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John Klensin

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John Klensin

John Klensin
John Klensin and Hualin Qian
John Klensin (left) and Hualin Qian
Residence Cambridge, MA
Citizenship US
Fields Political Science, Computer Science
Institutions MIT, MCI, AT&T
Alma mater SB 1966, PhD 1979 Massachusetts Institute of Technology
Thesis An evaluation of some geometric methods for automatic exploration of multivariate data.[1] (1979)
Doctoral advisor Aaron Fleisher
Known for i18n, SMTP, MIME
Notable awards INCITS Merit Award, Fellow of the ACM, Internet Hall of Fame
2012 Internet Hall of Fame inductees, including John Klensin (seated, second from left)

Dr. John C. Klensin is a political scientist and computer science professional who is active in Internet-related issues.[2][3]

Career

His career includes 30 years as a Principal Research Scientist at MIT including a period as INFOODS Project Coordinator for the United Nations University, Distinguished Engineering Fellow at MCI WorldCom, and Internet Architecture Vice President at AT&T; he is now an independent consultant.[2][3]

The Cambridge Project

John Klensin was involved in The Cambridge Project,[4] a social science data management cooperation project taking place at MIT, Harvard and other universities from 1969 to 1977. As a part of this program, John Klensin led the development of the Consistent System[5][6][7] targeted for use by Social Scientists. The Consistent System ran on top of the Multics operating system.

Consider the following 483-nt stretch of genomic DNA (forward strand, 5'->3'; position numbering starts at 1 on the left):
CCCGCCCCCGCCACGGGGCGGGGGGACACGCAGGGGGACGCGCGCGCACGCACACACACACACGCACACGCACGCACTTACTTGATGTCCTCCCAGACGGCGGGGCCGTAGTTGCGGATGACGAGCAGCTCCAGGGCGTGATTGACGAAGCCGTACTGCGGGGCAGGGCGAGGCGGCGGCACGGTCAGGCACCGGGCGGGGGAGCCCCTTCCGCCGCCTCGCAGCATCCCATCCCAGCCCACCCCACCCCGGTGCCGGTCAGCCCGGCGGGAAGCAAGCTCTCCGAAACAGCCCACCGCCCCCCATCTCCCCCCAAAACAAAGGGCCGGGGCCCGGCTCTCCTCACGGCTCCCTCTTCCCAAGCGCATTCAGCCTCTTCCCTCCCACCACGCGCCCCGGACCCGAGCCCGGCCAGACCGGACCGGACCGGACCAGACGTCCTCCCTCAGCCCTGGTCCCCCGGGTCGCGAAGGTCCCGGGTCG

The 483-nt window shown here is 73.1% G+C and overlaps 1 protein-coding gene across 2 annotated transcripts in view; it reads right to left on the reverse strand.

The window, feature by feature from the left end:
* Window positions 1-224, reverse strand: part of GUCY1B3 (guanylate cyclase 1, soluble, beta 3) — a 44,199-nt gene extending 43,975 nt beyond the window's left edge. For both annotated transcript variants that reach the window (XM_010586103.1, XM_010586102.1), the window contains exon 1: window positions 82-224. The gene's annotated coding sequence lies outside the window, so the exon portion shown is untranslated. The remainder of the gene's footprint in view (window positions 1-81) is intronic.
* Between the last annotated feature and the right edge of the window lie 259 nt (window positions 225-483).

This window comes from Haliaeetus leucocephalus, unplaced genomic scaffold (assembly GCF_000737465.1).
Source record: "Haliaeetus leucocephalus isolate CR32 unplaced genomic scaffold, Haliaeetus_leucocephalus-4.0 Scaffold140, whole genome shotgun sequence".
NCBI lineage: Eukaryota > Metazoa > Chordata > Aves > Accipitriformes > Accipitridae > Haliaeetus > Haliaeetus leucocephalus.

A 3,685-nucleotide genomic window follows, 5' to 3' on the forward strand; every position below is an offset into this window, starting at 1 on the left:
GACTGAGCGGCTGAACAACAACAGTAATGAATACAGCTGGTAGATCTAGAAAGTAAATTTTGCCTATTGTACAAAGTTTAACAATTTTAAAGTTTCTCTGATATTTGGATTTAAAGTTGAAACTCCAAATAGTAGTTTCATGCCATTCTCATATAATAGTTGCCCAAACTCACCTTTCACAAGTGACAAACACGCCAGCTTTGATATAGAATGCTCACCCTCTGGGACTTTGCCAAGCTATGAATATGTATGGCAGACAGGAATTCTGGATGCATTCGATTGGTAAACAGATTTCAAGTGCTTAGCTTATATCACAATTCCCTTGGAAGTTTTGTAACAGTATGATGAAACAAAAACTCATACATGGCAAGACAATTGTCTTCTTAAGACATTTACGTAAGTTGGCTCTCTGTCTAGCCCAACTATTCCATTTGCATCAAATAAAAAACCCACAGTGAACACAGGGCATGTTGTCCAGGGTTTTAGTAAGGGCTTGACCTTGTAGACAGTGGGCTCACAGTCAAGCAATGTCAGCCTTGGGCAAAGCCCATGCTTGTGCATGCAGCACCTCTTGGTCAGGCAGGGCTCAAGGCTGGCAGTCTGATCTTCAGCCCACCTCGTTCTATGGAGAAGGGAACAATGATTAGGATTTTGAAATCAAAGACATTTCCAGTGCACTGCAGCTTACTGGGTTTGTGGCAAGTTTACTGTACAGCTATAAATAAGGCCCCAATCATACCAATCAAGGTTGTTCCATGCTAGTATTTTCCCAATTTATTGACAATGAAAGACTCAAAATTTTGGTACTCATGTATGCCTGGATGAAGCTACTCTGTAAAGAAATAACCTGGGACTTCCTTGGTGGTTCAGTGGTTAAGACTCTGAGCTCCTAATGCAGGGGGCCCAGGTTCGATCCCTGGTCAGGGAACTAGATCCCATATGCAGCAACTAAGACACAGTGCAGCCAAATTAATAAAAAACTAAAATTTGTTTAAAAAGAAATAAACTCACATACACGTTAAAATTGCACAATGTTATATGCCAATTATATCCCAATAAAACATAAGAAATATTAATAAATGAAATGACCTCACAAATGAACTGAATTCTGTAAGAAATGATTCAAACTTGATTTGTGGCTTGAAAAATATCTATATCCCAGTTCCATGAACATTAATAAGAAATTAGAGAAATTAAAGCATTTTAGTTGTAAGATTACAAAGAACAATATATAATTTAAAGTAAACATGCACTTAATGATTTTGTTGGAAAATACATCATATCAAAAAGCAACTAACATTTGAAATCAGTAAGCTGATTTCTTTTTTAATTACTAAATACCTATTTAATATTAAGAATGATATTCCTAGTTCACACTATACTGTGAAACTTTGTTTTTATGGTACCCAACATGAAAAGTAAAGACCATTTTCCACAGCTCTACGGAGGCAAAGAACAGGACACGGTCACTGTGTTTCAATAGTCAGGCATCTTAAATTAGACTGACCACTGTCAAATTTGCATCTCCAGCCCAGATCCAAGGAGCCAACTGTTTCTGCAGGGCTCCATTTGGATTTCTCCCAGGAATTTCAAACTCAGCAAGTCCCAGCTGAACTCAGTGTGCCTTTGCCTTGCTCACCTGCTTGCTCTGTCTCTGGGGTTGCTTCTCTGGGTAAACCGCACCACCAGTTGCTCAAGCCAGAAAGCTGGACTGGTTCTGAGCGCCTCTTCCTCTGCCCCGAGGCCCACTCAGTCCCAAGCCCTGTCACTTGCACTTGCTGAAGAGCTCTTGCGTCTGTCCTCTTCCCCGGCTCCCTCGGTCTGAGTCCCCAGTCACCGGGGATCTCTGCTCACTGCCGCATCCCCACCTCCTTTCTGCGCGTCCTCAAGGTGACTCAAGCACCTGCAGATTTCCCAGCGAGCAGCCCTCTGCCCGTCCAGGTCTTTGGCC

Internet

His involvement with Internet protocols began in 1969, when he worked on the File Transfer Protocol.[8]

In 1992, Randy Bush and John Klensin created the Network Startup Resource Center,[9] helping dozens of countries to establish connections with FidoNet, UseNet, and when possible Internet.

IETF

John Klensin is the author or co-editor of over 40 RFCs,[10] and has served as IETF Applications Area director 1993-1995,[11] Internet Architecture Board member 1996-2002, and its chair 2000-2002.[12] He again served on the Board from 2009-2011.[13]

The RFCs written or edited by John Klensin include SMTP (including RFC 4409 and RFC 5321), IDNA (including RFC 5890 and RFC 6055), Unicode (including RFC 5137 and RFC 5198), and other fields including CRAM-MD5 (RFC 2195) and IETF policies (RFC 3933). In March 2011 8BITMIME (RFC 6152) was published as Internet standard STD 71, in November 2011 Mail submission (RFC 6409) was published as STD 72.

His i18n work also included an April Fools' Day RFC in collaboration with Harald Alvestrand (RFC 5242) and MIME in collaboration with Ned Freed (RFC 4289 among others). As of 2011, he is a member of the RFC Independent Submissions Editorial Board.[14] He is working on several Internet drafts.[15]

Awards and honours

See also

References

  1. ^ Ph.D. Massachusetts Institute of Technology. Dept. of Political Science.
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